But Down and Dirty will take the stage first, from noon until 1 p.m., followed by Gabriel Bradley from 1:15 to 2:15, Zack McKenzie from 2:30 to 3:30, Christian rock band Three Times Denied from 3:45 to 4:45, rhythm and blues group Ment 2 B from 5 to 6 and punk rock band Eddie and the Defiantz from 6:15 to 7:15.

The police department will also hold K9 demonstrations at 1 p.m. and 4 p.m.

The Jacksonville High School cheerleaders will take the pavilion stage from 9 a.m. until noon, followed by Huff N Puff until 1 p.m.

Other acts on that stage Saturday afternoon and evening are Erica Brewer and Alexis Landers from 1 to 1:30, Sharon’s Dance performers from 1:30 to 2, the Central Arkansas Performing Arts Academy from 2:30 to 3, the Gospel Group from 3 to 3:30, the Rhythm Safari Dance Company with special guests, Diamond Girls, from 3:30 to 4; the JHS choir from 4 to 4:30, the JHS band from 5:30 to 6 and Brandon Farris from 6 to 7.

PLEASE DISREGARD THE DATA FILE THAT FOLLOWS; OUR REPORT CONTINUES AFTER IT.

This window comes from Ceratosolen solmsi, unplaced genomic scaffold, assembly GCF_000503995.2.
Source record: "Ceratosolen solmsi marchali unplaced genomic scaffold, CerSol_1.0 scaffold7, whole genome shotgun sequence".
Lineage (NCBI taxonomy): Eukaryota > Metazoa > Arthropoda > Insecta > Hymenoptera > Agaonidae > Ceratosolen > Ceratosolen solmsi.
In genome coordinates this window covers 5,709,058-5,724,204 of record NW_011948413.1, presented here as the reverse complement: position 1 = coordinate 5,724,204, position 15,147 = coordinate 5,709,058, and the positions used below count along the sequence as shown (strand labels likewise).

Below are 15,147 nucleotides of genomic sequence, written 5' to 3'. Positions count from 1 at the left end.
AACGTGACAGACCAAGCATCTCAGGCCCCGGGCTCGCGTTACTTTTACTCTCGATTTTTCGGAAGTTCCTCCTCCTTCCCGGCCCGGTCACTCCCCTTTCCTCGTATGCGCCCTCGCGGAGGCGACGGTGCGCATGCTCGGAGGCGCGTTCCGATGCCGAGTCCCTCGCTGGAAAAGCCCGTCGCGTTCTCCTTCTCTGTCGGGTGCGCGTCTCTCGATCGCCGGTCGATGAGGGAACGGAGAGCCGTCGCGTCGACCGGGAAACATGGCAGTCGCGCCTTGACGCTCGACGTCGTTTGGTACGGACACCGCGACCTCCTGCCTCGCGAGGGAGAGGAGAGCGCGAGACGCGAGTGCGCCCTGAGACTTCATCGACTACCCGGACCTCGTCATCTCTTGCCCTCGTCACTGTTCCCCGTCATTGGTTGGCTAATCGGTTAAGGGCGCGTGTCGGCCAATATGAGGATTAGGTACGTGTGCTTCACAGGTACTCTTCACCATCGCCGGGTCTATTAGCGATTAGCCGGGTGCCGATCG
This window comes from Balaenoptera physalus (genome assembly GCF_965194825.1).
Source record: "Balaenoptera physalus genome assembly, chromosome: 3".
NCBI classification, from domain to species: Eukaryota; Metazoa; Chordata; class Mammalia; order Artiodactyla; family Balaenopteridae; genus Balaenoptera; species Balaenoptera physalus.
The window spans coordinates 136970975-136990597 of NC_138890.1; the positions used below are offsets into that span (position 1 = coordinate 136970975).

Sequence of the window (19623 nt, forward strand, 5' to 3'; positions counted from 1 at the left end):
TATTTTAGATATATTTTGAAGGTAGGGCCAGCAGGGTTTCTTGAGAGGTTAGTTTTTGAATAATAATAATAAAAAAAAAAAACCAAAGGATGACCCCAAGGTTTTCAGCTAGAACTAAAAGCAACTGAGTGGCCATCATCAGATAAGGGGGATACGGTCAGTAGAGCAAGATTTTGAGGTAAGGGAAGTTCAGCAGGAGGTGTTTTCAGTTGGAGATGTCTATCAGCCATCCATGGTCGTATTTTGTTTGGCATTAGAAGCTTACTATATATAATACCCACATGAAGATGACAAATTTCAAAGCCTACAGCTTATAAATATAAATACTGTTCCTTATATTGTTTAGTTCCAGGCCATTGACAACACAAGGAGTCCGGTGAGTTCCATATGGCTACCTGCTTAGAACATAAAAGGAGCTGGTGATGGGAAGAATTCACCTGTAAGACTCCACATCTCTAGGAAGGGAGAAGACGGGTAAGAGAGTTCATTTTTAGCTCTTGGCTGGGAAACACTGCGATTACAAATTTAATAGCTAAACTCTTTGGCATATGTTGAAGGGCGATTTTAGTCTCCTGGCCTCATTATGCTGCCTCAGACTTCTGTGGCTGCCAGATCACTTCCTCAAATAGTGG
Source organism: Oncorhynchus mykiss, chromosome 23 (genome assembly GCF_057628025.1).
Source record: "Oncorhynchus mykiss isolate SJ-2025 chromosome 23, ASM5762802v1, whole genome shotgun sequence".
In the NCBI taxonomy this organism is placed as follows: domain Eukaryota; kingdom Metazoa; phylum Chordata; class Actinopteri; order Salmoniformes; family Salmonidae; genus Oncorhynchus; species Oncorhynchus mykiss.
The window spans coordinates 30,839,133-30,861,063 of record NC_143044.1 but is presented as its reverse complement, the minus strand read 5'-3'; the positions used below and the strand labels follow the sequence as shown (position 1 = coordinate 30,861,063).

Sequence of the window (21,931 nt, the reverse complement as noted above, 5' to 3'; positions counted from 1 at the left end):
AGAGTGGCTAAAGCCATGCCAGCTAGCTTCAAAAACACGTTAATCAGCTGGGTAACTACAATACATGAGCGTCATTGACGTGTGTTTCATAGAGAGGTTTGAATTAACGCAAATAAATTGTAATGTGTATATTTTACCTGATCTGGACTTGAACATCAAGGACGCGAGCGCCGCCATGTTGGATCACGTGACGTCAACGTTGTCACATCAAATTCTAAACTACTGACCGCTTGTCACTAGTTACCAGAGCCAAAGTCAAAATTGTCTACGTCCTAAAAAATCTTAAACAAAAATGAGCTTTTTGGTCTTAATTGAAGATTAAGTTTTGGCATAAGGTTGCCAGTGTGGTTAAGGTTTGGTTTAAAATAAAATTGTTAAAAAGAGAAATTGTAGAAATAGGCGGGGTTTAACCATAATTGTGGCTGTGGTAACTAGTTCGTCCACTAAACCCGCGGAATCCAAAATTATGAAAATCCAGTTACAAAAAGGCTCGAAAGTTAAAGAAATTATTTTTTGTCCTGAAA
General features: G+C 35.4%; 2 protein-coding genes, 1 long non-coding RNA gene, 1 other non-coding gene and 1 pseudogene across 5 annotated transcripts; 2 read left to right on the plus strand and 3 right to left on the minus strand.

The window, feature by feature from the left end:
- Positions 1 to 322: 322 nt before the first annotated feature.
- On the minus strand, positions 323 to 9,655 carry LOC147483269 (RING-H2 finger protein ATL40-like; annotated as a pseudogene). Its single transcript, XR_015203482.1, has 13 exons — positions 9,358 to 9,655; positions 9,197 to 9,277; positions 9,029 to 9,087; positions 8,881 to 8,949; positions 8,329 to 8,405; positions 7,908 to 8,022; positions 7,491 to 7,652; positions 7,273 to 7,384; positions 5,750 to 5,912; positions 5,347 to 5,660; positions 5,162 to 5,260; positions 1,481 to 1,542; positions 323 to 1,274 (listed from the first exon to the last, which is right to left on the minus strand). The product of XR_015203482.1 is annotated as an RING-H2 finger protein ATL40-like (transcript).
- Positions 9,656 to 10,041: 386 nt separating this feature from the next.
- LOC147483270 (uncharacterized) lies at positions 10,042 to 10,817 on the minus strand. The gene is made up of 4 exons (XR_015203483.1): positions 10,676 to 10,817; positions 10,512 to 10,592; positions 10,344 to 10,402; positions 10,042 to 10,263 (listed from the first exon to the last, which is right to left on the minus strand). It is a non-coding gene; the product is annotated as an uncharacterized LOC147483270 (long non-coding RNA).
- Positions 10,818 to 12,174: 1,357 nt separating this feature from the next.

In Sherwood, the festival’s archery contest will be competitive for ages 6 and up. Prizes will be awarded in the age categories of 6-10, 11-15 and 16 or older. The difficulty will increase for the oldest group, Heaton said.

For the castle building event, she continued, the city teamed up with Keep Sherwood Beautiful, which collected the recycled materials that will be used.

Ten four-member teams will get to sign up on site and build a castle with those materials in two hours. Awards will be given to the “most enchanting,” “the most detailed” and the “most original” castles.

Heaton said, “This is the city’s 38th year to put on this free event, and there will be activities for all ages. The show will be bigger and better than it’s ever been. We’re very excited to welcome families to the event.”